Diploma mill doctoral degree:
• 200-300 hours (claimed) of self study
• Faculty - just a few of the school’s own graduates - available by phone or email
• Required textbooks are simple compilations for pet owners, typically available at your local book store
• Final exam is 3-5 questions, open book
Graduates holding a “VND” or “Doctor of Veterinary Naturopathy” degree have been taught that it is illegal for them to diagnose or prescribe in order to treat animal disease, so they position themselves as educators. Of course, the fact that they suggest treatment recommendations after learning symptoms, and the fact that they often sell just the natural remedies needed certainly could not be viewed as prescriptions (please know that I have on my most ironic smile right now). In addition, they make these recommendations without seeing the animal, which could vitally change the prescriber’s overall assessment. Yes, some veterinarians also do this, but most have medical records or direct communications from a veterinarian who has seen the animal, which solves that problem.
Any veterinarian understands the pet owner’s desire for second opinions and to have a team behind their pet’s medical care. But you can do better by your pet if you stock that team with professionals who have received comprehensive and well rounded veterinary and natural medicine education. Look for the initials below:
Veterinary degree: VMD, DVM, BVSc, MVB, VetMB or BVetMed, BVM&S or BVMS, Dr.Med.Vet
Natural medicine certifications (post graduate training offered only to veterinarians):
Acupuncture: CVA, FAAVA
Herbal Medicine: CVCH (Chinese herbal medicine), CVHM (Western herbal medicine)
Homeopathy: CVH, VetMFHom, CertIAVH
Chiropractic: cAVCA, IVCA, CVSMT
Physical therapy/rehabilitation: CCRT, CCRP
Chinese massage (tui na): CVTP
Nonveterinarians holding the “VND degree” and those who follow them may well wonder why we can’t all just get along. The argument would be that they offer only information that is complementary to that of veterinarians, and that they are only educating pet owners on how to better care for their pets. The situation feels to me much like medical practice in the US in the early 1900s. There were many private medical schools and many different educational experiences, and people had many different types of practitioners to choose from.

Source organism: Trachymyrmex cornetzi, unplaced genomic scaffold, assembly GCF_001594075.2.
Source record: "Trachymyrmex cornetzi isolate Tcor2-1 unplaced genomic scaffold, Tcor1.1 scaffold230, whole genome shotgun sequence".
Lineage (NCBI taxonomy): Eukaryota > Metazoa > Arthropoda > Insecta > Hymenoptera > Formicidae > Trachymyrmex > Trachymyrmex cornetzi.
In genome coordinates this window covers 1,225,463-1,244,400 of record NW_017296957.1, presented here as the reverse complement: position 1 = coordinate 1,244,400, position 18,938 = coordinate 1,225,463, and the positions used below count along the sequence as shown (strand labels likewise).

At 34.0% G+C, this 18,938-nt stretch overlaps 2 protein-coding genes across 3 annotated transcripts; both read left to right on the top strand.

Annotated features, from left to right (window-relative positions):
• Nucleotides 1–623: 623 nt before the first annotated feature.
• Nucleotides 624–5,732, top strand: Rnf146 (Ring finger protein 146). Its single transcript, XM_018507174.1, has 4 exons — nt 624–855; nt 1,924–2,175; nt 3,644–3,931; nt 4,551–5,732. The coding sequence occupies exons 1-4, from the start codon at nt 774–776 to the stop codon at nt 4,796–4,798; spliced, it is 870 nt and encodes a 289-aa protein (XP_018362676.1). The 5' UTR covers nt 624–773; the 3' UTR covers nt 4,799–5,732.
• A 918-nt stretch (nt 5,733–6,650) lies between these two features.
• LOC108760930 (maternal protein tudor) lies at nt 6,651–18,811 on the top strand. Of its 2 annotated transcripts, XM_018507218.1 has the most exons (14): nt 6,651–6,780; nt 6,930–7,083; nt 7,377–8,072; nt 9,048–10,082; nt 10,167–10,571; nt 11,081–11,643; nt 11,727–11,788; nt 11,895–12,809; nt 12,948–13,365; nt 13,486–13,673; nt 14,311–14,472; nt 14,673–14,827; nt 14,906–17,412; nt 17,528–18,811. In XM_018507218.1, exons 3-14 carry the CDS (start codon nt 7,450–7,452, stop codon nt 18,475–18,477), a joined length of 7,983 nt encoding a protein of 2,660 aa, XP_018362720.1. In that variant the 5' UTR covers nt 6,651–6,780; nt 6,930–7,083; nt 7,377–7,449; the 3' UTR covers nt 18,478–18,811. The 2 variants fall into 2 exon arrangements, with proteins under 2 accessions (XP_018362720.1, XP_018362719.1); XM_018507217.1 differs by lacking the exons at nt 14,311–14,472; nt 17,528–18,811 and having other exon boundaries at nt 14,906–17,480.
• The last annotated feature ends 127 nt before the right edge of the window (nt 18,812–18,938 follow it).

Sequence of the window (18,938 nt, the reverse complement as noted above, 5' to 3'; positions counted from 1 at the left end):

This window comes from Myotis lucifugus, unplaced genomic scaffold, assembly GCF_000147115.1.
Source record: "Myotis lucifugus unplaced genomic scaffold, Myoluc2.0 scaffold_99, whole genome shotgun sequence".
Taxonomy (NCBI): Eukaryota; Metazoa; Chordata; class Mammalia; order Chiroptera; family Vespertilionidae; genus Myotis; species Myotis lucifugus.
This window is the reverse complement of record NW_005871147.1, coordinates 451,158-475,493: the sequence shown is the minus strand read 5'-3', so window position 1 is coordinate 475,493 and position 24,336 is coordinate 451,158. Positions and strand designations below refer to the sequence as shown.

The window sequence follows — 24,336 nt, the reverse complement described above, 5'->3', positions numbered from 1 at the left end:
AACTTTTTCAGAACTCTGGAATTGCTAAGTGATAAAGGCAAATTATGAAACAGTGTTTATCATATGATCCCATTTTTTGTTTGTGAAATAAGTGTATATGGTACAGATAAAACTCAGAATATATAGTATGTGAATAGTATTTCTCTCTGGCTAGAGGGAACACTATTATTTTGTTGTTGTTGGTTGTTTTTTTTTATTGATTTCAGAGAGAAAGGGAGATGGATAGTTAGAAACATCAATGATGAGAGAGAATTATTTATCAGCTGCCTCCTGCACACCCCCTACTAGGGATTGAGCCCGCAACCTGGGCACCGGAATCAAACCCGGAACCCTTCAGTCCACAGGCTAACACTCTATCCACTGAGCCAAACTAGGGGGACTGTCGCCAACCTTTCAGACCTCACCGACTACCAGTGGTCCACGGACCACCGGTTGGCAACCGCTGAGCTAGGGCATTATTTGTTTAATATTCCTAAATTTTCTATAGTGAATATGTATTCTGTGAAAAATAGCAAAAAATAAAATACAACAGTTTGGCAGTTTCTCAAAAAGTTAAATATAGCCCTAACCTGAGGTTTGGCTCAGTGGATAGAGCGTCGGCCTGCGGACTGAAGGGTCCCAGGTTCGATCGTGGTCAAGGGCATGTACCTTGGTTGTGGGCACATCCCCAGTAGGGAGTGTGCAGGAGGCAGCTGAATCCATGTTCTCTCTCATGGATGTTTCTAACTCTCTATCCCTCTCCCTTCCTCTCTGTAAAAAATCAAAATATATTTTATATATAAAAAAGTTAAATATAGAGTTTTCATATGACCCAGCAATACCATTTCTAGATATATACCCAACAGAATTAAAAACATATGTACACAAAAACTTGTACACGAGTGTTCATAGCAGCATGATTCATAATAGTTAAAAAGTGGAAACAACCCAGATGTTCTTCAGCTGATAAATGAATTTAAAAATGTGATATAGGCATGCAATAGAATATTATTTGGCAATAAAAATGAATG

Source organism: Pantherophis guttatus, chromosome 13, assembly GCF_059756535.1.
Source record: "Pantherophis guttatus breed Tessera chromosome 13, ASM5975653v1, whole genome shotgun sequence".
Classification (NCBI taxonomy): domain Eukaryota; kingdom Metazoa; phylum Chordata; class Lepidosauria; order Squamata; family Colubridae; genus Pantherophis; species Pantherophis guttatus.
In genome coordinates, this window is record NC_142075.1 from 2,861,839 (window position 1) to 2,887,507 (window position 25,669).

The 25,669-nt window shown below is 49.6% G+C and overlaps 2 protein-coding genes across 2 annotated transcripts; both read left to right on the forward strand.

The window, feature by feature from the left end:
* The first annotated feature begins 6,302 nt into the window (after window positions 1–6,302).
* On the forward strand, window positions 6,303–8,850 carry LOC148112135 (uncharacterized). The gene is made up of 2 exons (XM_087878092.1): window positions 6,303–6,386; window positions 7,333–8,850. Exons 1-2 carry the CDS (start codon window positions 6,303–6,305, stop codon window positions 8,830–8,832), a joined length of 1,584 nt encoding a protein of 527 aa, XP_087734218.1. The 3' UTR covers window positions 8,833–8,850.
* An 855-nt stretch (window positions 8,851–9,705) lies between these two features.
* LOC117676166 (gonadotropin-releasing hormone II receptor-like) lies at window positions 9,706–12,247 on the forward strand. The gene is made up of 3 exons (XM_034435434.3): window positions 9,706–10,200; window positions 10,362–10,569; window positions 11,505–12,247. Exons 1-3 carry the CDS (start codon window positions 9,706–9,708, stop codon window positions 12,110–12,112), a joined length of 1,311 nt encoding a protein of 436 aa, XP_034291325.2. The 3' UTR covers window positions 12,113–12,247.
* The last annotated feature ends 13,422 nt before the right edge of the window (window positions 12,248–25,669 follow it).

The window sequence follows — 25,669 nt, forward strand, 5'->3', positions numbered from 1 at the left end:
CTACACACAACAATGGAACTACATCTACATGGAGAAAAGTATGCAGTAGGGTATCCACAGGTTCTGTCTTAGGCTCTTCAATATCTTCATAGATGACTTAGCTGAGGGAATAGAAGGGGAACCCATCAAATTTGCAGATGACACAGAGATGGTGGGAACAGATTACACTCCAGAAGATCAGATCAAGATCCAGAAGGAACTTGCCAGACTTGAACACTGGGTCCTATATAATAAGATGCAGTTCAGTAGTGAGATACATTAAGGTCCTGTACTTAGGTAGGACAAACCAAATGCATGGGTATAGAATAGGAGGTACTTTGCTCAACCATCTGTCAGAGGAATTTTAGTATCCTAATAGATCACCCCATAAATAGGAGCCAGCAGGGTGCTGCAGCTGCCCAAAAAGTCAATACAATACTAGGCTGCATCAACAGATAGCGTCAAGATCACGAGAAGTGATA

In the course of determining which type of practice and schools should be the recipient of grant money, the Rockefeller Foundation hired Abraham Flexner to thoroughly investigate all medical schools in the country for the first time. The report is eye-opening. Most of the naturopathic and homeopathic schools presented their students with very poor experiences – most did not require a college degree; none of the faculty was full time, and few of the students had access to actual patients in a mentoring atmosphere. Some of the schools were described as filthy, with libraries of only a few old books. By contrast, the schools that offered the best education required college degrees and 4 years of didactic and bedside education. If your mother developed a serious medical condition in the 1920’s, which type of graduate would you have wanted to see her?
These are not complementary veterinary professions. And I can already hear the defense - 'those veterinarians are just worried about competition'. No we're not. We're worried about what happens to sick pets whose owners don't know the difference between in-depth veterinary and natural medicine knowledge and a fake. If they know the difference and choose a "VND", the pet still suffers, but the owner is making an informed choice. The trouble is - most owners don't. So if that internet expert with a Dr. in front of her name offers consultations and sells supplements, it's a good idea to look for those letters, then make your decision.